I’ve been getting a lot of email from writers who want to know “how I did it.” By “it” they mean: How did I manage to write and publish a debut novel that, without backing by a traditional publisher and with zero paid advertising, went on to become a Kindle bestseller.
Now, the short, unsatisfying answer would be: HUNTER caught the eyes of the Amazon Kindle editors, who (bless them!) singled out my book for week-long focused attention and promotion on the Amazon website. But that merely leads back to a more fundamental question: Why did they single out HUNTER from over a million items in the Kindle Store? Did I do anything that made a difference?
I have no special inside knowledge about why my book was singled out. Nobody from Amazon has ever confided in me. But the following represent my best guesses about their reasons. These are the main things I did to try to make my book stand out from the self-published pack:
1. CARVE OUT A DISTINCTIVE NICHE. To succeed in being noticed in an overcrowded marketplace, you must distinguish yourself and especially your product. If all authors are blogging, tweeting, Facebooking, interviewing, pricing at 99 cents, etc., then there is nothing in that which makes the individual author or his book stand out. Likewise, if you are writing the umpteenth rendition of the same kind of protagonist in the same kind of story, aping other successful writers who pioneered that same sort of character or plotline, etc., you are not standing out from the pack.
John Locke stood out by being the first with 99-cent ebooks, and he did sensationally well. But now, a zillion indies have mindlessly copied him, and as a result, 99-cent pricing no longer stands out or moves ebooks. In fact, it screams “SELF-PUBLISHED!” to readers who have grown leery of quickie, low-quality, self-published titles. Similarly, Amanda Hocking triumphed by being one of the first indies to develop a big social-media following for her books via Facebooking and Tweeting. Now, everyone is doing it—and again, nobody stands out as she did.
To stand out in marketing, you must be first to do something new and different. You must pioneer something. It can be a new twist on an old formula, but it must be sufficient to create a kind of “niche monopoly.” Clancy invented the “technothriller,” a thriller subgenre. Rowling pioneered a parallel race/universe featuring young wizards. Flynn was first in the pool with political thrillers set in the post-9/11 “War on Terror.” Lee Child resurrected and refurbished the “knight errant.” Likewise, I tried to make Dylan Hunter a unique character–a “philosophical tough guy” or “intellectual avenger,” with distinctive, even controversial, ideas and values. And I positioned myself as “the Vigilante Author.” Etc.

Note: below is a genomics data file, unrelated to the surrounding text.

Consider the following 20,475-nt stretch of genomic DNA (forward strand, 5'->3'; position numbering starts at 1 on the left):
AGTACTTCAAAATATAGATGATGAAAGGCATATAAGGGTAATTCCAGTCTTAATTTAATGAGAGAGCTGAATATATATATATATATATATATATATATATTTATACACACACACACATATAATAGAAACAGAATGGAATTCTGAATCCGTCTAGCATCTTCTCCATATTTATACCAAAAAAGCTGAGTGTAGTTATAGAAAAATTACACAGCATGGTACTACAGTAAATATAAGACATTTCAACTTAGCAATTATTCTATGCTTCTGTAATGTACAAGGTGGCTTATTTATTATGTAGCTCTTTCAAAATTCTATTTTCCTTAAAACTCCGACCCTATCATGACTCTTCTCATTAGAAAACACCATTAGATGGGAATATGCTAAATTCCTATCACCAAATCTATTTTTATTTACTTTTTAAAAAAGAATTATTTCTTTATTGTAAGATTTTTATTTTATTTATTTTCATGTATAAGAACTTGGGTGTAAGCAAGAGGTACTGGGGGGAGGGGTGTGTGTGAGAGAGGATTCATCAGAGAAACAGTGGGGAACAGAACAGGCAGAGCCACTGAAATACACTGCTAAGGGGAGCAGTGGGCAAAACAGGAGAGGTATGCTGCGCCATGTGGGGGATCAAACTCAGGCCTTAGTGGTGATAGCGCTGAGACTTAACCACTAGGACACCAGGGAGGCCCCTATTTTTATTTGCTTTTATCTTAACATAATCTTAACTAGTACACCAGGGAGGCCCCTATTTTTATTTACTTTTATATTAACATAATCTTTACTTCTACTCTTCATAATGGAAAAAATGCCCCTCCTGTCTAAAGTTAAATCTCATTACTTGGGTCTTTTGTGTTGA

Anyone wanting further insights about this should consult the marketing gurus from whom I learned this principle: Al Ries and Jack Trout in their classic book Positioning. That title and their others (including Marketing Warfare and Focus) are invaluable to anyone who wishes his product or service to grab attention amid the sound and fury of a marketplace jammed with countless competitors.
2. THINK LIKE A READER. I love this recent news story about Kerry Wilkinson, a self-publishing phenom who is currently #1 on Kindle in the UK. Read closely what he says about putting himself in the reader’s shoes.
So, if you were a reader in your genre, what would engage you? Apply that consideration to everything you do–from writing, to cover, to formatting, to pricing, to marketing, to websites, to blogging, etc.
Also ask yourself: Who are the readers for my kind of story? Where do they hang out? How can I reach them? What would catch their interest? If you answer those questions before you hit the “publish” button, you’re many times more likely to be successful.
3. CRAFTSMANSHIP COUNTS: NOTHING TRUMPS A GOOD STORY. Authors should spend well over 90 percent of their time and effort not on marketing, but on crafting the best stories they can possibly write.